They called us up to the security window once they opened at 8am and asked Paul a couple of basic questions, asked to see his passport. This is all done through the window, they don't let you inside the security building yet. At this point, he asked who I was and we explained who I was and why I was there, also stated I was American. We asked if I could come inside to wait. The gentleman was very nice and at first said no, but did take the time to double check with some others inside before advising I was indeed unable to come in, so I left at this point.
At the security window (still outside), Paul was told to put his phone on airplane mode, or turn it off completely. He was told to remove his jacket and stand behind a yellow line and turn around so they could check his person. He also had to lift up both shoes so they could check the soles of his shoes. At this point, he was let inside the security building and went through something similar to an airport security check. All the items he had were put through a scanner and his phone was confiscated and placed in a locker, which they gave him a ticket for to retrieve once he left. This is all done in the security building out front.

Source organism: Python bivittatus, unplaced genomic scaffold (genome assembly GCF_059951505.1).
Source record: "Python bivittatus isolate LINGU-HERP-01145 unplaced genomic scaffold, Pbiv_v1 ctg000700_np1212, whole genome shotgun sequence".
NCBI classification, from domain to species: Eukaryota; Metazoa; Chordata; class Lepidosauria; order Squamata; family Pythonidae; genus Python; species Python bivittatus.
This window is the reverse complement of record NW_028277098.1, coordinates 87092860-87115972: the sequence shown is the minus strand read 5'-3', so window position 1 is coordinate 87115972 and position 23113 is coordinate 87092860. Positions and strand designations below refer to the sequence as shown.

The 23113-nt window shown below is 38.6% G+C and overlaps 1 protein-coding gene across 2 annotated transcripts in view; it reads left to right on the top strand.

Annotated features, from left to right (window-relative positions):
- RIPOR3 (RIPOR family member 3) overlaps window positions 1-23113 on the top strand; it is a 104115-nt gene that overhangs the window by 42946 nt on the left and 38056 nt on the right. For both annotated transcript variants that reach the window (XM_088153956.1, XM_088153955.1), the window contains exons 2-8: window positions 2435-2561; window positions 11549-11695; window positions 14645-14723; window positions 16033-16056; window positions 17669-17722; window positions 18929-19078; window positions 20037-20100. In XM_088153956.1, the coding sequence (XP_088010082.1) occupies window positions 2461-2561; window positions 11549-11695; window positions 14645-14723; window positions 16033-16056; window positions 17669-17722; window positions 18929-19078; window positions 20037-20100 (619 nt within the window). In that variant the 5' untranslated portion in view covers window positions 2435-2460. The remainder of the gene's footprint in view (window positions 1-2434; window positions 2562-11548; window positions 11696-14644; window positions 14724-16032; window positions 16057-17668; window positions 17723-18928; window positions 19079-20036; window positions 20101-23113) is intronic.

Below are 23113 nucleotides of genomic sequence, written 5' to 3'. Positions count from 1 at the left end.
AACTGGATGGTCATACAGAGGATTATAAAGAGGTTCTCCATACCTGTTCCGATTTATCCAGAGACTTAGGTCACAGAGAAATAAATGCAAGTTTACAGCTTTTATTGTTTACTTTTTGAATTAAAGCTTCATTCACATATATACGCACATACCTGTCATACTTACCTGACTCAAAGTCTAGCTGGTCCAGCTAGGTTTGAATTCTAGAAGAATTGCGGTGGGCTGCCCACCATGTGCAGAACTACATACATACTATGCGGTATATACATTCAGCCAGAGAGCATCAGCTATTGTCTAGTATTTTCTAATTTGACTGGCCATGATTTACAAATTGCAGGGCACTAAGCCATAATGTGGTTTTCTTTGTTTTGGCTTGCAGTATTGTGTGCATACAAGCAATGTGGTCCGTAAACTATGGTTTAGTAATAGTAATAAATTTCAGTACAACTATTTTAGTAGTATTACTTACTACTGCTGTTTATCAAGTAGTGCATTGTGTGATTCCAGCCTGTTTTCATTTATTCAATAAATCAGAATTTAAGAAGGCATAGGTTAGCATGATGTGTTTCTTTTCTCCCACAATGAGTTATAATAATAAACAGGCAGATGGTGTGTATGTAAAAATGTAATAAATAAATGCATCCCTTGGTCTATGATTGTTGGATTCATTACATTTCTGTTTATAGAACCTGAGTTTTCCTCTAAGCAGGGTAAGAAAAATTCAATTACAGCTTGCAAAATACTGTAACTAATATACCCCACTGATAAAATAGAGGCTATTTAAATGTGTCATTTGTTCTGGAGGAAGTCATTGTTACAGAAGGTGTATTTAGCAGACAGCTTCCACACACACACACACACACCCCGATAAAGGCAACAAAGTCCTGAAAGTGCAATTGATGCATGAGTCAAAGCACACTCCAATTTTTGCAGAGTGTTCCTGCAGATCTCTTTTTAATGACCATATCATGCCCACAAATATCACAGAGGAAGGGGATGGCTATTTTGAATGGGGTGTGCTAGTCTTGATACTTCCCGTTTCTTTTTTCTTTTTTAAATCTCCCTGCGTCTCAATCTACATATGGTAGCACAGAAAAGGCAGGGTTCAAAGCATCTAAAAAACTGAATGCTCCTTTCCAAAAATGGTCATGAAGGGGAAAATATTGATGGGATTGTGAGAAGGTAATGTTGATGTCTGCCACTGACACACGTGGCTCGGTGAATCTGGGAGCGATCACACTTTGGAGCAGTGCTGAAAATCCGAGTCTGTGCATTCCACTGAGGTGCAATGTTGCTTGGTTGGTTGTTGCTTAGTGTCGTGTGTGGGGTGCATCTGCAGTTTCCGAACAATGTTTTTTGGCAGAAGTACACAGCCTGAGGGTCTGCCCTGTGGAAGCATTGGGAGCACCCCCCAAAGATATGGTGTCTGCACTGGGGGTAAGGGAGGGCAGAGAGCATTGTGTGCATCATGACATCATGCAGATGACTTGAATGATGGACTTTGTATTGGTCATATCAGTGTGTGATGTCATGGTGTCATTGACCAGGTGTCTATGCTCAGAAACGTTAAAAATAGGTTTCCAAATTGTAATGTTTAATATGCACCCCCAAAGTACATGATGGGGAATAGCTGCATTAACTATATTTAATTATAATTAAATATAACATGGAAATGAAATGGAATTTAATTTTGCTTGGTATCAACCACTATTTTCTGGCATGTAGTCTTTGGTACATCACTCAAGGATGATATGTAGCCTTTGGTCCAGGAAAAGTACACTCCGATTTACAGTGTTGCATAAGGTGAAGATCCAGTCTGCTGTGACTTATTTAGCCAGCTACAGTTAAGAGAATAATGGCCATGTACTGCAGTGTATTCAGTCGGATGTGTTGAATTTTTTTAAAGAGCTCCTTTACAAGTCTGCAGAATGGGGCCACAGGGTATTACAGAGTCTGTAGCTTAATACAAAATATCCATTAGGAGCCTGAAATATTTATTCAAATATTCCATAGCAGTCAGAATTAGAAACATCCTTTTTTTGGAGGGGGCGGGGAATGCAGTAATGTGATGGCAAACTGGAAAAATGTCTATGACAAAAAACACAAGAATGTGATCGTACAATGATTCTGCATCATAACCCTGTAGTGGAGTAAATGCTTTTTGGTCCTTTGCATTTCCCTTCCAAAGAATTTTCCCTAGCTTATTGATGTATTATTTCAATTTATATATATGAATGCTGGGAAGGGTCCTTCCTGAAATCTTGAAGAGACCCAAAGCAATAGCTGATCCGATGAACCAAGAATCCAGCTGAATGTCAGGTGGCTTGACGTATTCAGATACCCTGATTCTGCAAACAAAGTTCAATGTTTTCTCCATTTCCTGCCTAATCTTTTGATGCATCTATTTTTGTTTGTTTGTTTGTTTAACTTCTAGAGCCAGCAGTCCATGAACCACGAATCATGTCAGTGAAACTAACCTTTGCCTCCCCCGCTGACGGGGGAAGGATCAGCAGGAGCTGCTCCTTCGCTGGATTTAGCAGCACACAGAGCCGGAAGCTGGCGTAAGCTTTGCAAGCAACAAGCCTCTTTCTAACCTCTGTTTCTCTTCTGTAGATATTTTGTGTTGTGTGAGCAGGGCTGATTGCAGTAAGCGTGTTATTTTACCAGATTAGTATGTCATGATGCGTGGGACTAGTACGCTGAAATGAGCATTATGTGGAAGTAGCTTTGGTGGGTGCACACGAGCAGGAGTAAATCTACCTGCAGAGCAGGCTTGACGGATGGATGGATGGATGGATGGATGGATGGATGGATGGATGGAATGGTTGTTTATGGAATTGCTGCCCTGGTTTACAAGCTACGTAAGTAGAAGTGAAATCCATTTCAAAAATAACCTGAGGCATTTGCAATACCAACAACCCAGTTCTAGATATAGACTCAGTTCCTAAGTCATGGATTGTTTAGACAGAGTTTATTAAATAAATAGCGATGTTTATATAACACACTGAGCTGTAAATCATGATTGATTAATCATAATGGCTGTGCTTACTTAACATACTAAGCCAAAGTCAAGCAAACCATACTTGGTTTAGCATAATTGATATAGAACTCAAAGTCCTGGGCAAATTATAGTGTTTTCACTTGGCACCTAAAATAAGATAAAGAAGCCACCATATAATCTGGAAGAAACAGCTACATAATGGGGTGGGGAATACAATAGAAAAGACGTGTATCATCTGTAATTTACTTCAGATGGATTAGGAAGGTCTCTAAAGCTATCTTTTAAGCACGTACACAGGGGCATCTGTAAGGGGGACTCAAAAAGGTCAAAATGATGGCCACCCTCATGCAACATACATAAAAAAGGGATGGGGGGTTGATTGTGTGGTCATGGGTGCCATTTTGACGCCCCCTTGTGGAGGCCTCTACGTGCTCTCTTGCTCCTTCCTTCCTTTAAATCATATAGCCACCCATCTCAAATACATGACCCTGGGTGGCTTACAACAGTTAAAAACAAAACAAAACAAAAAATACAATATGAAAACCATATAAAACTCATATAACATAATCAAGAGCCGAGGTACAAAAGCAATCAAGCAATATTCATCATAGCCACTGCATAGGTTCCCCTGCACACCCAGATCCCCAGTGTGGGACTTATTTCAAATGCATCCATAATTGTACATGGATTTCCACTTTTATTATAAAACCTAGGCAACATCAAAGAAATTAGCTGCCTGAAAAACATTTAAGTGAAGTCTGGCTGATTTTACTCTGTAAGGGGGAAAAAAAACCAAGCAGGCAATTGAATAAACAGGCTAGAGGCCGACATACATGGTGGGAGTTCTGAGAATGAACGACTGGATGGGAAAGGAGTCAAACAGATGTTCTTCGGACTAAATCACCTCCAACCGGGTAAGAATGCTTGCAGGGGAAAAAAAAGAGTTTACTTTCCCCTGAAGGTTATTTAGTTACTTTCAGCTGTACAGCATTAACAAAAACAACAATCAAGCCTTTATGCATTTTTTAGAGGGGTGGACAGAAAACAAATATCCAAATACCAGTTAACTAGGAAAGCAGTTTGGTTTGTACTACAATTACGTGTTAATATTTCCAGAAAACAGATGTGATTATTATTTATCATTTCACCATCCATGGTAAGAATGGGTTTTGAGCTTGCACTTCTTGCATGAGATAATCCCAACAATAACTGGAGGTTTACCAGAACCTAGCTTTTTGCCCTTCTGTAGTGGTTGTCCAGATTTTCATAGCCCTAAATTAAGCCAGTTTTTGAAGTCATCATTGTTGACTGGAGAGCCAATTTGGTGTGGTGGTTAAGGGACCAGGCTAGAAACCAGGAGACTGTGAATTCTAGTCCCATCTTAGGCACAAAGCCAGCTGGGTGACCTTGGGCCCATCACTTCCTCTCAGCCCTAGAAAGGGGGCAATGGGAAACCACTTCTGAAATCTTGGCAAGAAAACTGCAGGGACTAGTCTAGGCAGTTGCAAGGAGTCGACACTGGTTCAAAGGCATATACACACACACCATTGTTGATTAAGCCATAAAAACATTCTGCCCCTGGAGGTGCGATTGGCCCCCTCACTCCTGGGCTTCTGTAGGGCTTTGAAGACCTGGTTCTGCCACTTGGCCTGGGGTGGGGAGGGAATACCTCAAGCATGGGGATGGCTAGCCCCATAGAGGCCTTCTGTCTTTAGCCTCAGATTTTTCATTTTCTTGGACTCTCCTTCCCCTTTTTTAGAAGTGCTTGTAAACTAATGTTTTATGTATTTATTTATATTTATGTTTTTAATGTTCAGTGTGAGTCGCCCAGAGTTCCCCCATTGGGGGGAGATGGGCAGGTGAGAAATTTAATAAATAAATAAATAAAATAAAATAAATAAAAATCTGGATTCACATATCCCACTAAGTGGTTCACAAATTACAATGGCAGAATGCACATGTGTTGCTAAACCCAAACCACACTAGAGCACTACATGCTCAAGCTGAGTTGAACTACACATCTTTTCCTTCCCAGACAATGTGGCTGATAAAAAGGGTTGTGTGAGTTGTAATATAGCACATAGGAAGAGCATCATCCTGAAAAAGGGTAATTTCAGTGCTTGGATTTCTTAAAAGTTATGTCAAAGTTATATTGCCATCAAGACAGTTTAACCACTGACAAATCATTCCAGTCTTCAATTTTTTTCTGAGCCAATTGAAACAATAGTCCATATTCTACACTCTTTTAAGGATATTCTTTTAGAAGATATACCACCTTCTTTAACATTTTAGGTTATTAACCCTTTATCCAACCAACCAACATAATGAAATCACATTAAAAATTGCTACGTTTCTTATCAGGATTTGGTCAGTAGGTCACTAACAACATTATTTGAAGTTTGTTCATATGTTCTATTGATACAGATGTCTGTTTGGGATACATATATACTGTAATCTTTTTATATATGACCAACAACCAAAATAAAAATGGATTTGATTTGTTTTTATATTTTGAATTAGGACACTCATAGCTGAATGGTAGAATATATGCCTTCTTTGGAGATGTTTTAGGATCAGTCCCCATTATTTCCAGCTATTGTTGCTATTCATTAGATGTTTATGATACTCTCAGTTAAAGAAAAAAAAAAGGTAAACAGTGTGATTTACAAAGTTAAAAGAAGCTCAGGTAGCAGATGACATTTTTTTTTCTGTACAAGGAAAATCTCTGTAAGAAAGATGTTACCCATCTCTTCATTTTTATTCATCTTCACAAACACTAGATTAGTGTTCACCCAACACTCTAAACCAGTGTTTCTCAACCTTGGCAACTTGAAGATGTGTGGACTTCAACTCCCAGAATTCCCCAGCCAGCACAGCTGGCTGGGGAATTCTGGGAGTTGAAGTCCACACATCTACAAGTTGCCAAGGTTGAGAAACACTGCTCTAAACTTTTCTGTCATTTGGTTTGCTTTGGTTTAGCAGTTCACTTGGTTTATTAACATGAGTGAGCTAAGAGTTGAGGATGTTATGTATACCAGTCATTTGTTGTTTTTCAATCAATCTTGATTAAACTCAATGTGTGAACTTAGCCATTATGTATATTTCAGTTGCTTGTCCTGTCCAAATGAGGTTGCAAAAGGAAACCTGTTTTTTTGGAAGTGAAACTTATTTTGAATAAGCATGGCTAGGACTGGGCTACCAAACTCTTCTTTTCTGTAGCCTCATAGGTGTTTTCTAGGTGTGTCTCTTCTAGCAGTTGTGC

Once this was done, he left the security building and was instructed to follow a yellow line through a parking lot to the actual embassy building. When he entered, there was a waiting area with a guard asking what he was there for. Once advising his business need, he went to a room full of chairs and spoke to a man at a window who also asked what he was doing there. Paul had to show this guy his passport. This gentleman advised him to go to the next window, where a woman (speaking English) asked him to speak Swedish. He complied and provided this lady his evidence. The lady mainly questioned the essential papers such as police records, divorce cree, and identification papers (Person Bevis). All papers were in English. She did not question original evidence and only asked to see more recent evidence, such as things that have occurred since initially applying for the visa. She explained this was not the actual interview, and asked mostly questions about the petitioner, such as what kind of work the petitioner does. The questions seemed more related to the petitioner's job/line of work. After she was done, she advised Paul to wait for his name to be called out. Personal assessment: it doesn't seem to be necessary to front load original evidence at this point, as they did not seem very interested in this and mostly in important papers (listed above).